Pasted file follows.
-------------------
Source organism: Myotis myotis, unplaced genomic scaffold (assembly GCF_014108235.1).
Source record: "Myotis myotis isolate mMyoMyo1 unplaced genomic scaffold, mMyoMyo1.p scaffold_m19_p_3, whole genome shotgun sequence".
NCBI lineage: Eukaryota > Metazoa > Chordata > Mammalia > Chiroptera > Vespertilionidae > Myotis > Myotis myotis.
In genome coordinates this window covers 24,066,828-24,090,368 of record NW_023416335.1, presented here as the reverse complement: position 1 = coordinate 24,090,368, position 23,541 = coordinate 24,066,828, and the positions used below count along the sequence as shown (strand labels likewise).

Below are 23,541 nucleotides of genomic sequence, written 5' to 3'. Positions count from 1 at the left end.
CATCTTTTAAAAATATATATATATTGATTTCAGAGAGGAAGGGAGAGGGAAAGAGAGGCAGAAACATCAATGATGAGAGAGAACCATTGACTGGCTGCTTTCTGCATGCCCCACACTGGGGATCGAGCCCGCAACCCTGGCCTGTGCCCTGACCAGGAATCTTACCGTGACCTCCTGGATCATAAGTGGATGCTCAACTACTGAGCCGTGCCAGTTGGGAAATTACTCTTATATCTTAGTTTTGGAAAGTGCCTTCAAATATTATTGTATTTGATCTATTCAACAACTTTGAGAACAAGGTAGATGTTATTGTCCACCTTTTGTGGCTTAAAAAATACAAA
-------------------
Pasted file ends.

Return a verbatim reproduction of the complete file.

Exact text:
Source organism: Myotis myotis, unplaced genomic scaffold (assembly GCF_014108235.1).
Source record: "Myotis myotis isolate mMyoMyo1 unplaced genomic scaffold, mMyoMyo1.p scaffold_m19_p_3, whole genome shotgun sequence".
NCBI lineage: Eukaryota > Metazoa > Chordata > Mammalia > Chiroptera > Vespertilionidae > Myotis > Myotis myotis.
In genome coordinates this window covers 24,066,828-24,090,368 of record NW_023416335.1, presented here as the reverse complement: position 1 = coordinate 24,090,368, position 23,541 = coordinate 24,066,828, and the positions used below count along the sequence as shown (strand labels likewise).

Below are 23,541 nucleotides of genomic sequence, written 5' to 3'. Positions count from 1 at the left end.
CATCTTTTAAAAATATATATATATTGATTTCAGAGAGGAAGGGAGAGGGAAAGAGAGGCAGAAACATCAATGATGAGAGAGAACCATTGACTGGCTGCTTTCTGCATGCCCCACACTGGGGATCGAGCCCGCAACCCTGGCCTGTGCCCTGACCAGGAATCTTACCGTGACCTCCTGGATCATAAGTGGATGCTCAACTACTGAGCCGTGCCAGTTGGGAAATTACTCTTATATCTTAGTTTTGGAAAGTGCCTTCAAATATTATTGTATTTGATCTATTCAACAACTTTGAGAACAAGGTAGATGTTATTGTCCACCTTTTGTGGCTTAAAAAATACAAA